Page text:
A spin-off game of the long running Dragon Quest RPG series and the popular Dynasty Warriors games, Dragon Quest Heroes 2 seems like it should have a high barrier to entry. However, as a person with only basic knowledge of both of those series and very little hands-on experience, I can report that Dragon Quest Heroes 2 can be thoroughly enjoyed without ever having touched any of the prior source material. In fact, it just might be a great starting place for people interested in the Dragon Quest series.
When World’s Collide:
The game begins with Lazarel and Teresa, two knights in training when invading forces drag them out of the academy and into war. Along the way, they’ll come across other popular characters from the Dragon Quest series that have been sucked into their world mysteriously by dark forces. While the war rages on, the mystery behind the evil begins to reveal itself and our heroes are left wondering who they can trust.
While the story does not shy away from the cliches and tropes of so many RPG games before it, it is made so much better by the incredible voice acting. Every character has a unique and distinct voice that offers plenty of emotion and personality. Throughout my thirty hour play through, I found myself becoming attached to many of the characters and excited to see the interaction between them. All the cutscenes look gorgeous and there are plenty of them to advance the story at a brisk pace and keep the player engaged. Every character is introduced as if you are meeting them for the first time which gives plenty of explanation to those unfamiliar with any of the source material. Never once did I feel out of the loop when an important event happened or when a new character was introduced. Which is high praise considering this is a sequel to a spin-off game based on a series with eleven installments.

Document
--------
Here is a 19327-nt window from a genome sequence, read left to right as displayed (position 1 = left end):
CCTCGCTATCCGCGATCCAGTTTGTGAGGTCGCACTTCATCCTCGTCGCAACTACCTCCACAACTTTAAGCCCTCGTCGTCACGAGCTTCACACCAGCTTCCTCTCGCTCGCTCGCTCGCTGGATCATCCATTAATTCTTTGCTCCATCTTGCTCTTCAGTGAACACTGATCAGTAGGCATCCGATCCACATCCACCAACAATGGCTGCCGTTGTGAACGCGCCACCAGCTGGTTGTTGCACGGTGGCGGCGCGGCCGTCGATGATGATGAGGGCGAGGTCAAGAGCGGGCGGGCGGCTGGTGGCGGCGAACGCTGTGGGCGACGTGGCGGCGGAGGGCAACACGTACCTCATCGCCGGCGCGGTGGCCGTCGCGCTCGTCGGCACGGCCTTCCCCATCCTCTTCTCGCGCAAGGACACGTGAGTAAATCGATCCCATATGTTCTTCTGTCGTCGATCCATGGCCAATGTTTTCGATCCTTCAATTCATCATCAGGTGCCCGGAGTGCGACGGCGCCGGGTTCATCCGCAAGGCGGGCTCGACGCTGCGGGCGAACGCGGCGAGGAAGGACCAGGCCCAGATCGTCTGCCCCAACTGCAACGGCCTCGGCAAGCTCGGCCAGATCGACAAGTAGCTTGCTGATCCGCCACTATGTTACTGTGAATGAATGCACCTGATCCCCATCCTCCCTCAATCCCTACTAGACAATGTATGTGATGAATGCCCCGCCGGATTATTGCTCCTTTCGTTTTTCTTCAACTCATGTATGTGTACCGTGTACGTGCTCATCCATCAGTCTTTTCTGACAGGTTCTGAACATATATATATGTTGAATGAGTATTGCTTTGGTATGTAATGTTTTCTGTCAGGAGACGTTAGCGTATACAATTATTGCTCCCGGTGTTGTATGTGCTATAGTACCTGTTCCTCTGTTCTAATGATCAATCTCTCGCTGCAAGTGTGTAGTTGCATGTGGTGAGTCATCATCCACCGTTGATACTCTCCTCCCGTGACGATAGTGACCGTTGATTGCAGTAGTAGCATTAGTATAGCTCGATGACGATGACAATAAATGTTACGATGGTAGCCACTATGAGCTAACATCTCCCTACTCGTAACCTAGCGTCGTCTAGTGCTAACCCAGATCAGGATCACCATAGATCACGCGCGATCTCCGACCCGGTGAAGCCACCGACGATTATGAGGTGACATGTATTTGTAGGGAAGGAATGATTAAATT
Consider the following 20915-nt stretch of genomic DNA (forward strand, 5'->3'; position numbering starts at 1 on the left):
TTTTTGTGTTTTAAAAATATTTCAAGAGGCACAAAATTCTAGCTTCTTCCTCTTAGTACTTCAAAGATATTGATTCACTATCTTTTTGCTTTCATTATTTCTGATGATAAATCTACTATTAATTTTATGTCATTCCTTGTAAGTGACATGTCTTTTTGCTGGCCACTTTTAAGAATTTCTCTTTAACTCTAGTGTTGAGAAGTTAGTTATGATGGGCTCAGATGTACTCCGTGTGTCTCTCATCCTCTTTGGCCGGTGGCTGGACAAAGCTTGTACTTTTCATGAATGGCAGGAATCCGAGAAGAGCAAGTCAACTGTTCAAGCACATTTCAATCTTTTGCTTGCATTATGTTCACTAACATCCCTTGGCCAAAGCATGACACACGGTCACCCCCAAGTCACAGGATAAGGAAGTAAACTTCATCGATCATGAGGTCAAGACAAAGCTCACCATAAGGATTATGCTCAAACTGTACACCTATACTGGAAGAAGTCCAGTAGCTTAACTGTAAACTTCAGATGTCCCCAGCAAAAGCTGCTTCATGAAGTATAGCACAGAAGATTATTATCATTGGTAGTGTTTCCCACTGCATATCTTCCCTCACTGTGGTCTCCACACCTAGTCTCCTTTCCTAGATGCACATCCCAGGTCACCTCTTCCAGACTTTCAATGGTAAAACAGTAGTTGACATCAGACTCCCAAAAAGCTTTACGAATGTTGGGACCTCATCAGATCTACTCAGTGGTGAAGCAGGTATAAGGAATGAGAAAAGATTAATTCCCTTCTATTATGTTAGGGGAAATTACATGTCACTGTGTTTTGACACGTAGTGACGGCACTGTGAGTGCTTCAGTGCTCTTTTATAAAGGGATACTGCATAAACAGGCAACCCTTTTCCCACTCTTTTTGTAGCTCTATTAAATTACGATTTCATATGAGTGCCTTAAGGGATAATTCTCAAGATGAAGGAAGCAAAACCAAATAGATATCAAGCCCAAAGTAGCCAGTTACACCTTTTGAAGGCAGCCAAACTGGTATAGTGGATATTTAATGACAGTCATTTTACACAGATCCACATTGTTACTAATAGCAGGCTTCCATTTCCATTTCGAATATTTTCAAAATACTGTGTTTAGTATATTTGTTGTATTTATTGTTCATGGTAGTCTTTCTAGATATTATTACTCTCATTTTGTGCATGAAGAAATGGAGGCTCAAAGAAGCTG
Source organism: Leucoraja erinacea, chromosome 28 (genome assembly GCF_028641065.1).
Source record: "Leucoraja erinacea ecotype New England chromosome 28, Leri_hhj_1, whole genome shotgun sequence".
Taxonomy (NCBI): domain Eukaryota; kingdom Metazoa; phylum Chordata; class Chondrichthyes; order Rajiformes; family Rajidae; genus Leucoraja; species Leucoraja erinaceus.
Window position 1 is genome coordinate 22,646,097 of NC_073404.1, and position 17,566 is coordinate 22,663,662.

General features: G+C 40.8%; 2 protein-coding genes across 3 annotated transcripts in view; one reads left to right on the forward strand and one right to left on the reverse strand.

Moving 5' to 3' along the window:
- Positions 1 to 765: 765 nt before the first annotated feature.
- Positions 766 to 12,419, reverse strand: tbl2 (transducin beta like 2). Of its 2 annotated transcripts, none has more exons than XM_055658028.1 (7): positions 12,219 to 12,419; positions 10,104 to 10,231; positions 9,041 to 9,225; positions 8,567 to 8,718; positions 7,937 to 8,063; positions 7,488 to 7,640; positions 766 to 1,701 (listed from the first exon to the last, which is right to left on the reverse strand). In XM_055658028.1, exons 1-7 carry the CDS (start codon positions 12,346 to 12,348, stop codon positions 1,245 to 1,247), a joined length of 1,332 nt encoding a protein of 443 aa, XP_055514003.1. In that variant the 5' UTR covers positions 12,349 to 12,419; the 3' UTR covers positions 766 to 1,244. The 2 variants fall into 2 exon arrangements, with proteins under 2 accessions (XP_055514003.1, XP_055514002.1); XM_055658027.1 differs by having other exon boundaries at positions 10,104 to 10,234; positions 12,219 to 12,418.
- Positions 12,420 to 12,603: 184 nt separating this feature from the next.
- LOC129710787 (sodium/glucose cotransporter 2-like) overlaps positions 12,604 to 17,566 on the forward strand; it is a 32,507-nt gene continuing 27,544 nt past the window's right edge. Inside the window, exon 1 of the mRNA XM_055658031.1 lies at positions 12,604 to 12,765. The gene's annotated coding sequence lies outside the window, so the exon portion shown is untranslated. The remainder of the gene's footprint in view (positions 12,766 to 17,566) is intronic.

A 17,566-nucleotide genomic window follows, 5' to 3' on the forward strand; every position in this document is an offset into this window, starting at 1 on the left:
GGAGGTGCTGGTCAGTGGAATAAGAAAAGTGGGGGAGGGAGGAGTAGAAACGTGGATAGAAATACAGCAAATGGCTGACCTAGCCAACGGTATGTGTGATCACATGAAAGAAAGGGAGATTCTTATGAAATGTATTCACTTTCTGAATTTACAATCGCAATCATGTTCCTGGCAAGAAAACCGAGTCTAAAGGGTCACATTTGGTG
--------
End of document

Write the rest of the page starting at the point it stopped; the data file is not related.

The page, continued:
War On A Grand Scale:
Anyone who has played a Dynasty Warriors game should know by now what to expect from studio Omega Force’s high octane hack and slash series. And in many ways, Dragon Quest Heroes 2 is more of the same. You will be thrown into arenas full of disposable enemies as you unleash a flurry of stylish and over the top attacks with one of the four characters in your party. Early levels of the game will have you feeling like a master warrior as you over power hordes of enemies with a single blow. Don’t let that fool you as later levels become extremely difficult and are impossible to win without some careful planning and resource management.
There are also a variety of mission styles to keep the gameplay from getting stale. As some missions will have you guarding a target on the battlefield, others will have you completing multiple boss fights in a row or searching for the exit in puzzle-filled labyrinths. And while none of these missions change the game’s play style drastically, the hack and slash combat feels incredibly satisfying and makes for a great pick-up and play experience.
A few levels towards the middle of the campaign really blew me away as I was not only tasked with keeping the king safe on a massive battlefield called The Great Divide, I also had to manage hordes of armies approaching on multiple fronts. It was chaotic and exhilarating and during the thirty plus minute battle it felt like a real war, albeit a war with cute brightly colored monsters, but a war none the less.